Peace - 'we need it more than ever before'

Story by Seamus Enright

Thursday, 7th December, 2017 4:11pm

Peace - 'we need it more than ever before'

The dismantled Arch of Peace as it was being removed from the Market Square in Cavan Town.

The artist behind Cavan Town's once central 'Arch of Peace' sculpture says that she is hopeful the local authority will consult with her on the work's future location, as yet to be decided.

German-born Irish sculptor Imogen Stuart voiced palpable relief that the removal of her 1989 work, installed as part of the last major refurbishment of the centre of town, went ahead smoothly. But she expressed the opinion that given the statuary's core significance and meaning, it should retain a prominent position once re-established.
“I think it needs to be put in a place where people are really aware of it,” Ms Stuart said of her iconic dolmen-type structure of three hands stacked and touching.
The nonagenarian sculptor told The Anglo-Celt this week from her Sandycove, Co Dublin home, that given rising political turbulence in the region and elsewhere around the world, her work's central message is more poignant now then ever before.
Considered Ireland's foremost female sculptor with a career spanning more than six decades, Ms Stuart's Market Square Travertine stone monument has divided opinion as to where it should be located since its removal earlier this year.
The €100,000 Market Square project, currently being undertaken by Cavan County Council, aims to create a new, modern focal point in the town in an effort to increase accessibility in the town centre.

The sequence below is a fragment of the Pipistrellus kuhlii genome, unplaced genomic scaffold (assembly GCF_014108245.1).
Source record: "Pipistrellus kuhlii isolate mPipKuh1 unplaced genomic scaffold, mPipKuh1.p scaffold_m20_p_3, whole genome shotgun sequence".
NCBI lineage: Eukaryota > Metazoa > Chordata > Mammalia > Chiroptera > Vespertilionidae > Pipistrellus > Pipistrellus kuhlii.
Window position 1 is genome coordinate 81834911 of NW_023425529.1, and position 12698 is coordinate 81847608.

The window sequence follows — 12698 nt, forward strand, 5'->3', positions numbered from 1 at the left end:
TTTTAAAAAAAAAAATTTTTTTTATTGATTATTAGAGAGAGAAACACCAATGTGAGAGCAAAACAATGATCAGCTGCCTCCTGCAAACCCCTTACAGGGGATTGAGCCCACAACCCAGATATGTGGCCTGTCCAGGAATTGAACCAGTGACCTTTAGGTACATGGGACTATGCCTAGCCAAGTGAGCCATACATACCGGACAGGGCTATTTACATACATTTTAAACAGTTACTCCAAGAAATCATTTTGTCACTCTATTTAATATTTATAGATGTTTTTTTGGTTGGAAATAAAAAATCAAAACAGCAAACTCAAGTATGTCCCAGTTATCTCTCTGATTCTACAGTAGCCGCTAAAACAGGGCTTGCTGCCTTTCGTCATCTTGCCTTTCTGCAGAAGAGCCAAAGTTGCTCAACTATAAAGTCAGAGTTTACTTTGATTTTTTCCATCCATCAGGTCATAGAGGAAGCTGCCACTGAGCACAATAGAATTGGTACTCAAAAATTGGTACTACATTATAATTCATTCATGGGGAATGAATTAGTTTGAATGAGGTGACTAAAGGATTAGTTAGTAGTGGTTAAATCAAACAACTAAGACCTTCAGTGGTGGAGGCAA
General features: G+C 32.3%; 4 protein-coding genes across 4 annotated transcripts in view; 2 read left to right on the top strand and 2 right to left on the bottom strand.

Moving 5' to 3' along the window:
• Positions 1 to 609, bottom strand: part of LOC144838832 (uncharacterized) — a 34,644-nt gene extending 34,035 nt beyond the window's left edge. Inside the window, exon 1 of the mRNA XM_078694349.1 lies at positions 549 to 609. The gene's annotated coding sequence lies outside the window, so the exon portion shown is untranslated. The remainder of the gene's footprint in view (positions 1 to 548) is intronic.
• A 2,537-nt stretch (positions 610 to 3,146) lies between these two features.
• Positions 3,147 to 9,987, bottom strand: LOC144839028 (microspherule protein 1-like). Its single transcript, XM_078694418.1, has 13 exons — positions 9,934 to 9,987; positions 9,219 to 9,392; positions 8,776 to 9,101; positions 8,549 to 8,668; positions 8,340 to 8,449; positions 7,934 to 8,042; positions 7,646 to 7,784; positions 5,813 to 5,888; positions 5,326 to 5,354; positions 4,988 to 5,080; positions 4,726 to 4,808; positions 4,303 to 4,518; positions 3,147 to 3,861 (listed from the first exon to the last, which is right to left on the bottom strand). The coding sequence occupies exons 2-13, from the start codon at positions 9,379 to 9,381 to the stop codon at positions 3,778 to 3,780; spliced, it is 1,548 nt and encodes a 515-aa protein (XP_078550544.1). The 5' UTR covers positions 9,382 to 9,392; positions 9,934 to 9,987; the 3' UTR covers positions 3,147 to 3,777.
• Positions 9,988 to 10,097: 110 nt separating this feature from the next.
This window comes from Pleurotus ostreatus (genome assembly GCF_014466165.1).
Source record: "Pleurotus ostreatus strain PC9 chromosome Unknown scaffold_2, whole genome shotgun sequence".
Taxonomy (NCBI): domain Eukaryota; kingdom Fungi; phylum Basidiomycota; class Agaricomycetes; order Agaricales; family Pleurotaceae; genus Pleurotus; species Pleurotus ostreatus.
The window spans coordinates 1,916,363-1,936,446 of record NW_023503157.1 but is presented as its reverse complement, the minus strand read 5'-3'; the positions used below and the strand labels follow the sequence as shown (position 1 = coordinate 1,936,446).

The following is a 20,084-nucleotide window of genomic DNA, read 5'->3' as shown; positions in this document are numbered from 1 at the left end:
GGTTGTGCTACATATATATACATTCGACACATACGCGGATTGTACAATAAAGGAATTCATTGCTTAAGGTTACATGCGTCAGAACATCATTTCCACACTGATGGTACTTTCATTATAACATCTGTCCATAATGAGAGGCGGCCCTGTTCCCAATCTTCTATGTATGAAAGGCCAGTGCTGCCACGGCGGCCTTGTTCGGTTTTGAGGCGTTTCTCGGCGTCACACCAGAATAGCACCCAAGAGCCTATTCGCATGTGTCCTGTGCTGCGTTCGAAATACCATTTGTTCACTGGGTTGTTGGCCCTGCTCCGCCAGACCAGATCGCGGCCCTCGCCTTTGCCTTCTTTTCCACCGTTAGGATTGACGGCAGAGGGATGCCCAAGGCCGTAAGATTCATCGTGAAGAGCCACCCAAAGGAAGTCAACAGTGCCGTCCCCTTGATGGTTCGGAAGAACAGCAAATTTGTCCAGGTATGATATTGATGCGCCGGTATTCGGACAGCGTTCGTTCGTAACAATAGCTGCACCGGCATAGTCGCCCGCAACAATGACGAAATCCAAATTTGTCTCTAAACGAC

The County Museum in Ballyjamesduff is one location mooted to possibly rehome Ms Stuart's sculpture, but it's understood that several are under consideration including a number of public parks.
Of the dichotomy in attitudes, Ms Stuart said what remains most important is the message behind her work. “I only thought it was very positive, but people will always have their opinions. They are entitled to that.
“Whatever the case, my feeling is it should be in a place where it can really still mean something for everybody. I mean, the title is the 'Arch of Peace', and we need it more than ever before with this old bloody Brexit situation and everything else,” Ms Stuart added.

'Peace for All' monument

Whatever the case, the renowned sculptor is hopeful that a quicker resolution can be found to that, which still mires the future reinstatement of the Belturbet ‘Peace for All’ monument, the subject of a failed theft last year.
It was hoped that the metal statue by Kildare artist Derek A Fitzsimons, located near the George Mitchell ‘Peace Bridge’ on the Border with counties Cavan and Fermanagh, would have been put back in place early this year. But with estimated costs of €10,000 associated with the work, that deadline has been pushed back until funding comes available.
The statue of a warrior embracing ‘Mother Ireland’ was discovered wrenched from its marble plinth in August last year, and the Council had stated the reinstatement of the landmark piece would be carried out in conjunction with new security measures aimed at warding off thieves in future.
A spokesperson for the Council, however, assured that a decision has been taken, a committment given at Cavan-Belturbet Municipal District level to reinstating the ‘Peace for All’ sculpture at Aghalane Bridge. "It is expected that preparatory work in this regard will commence in January 2018."

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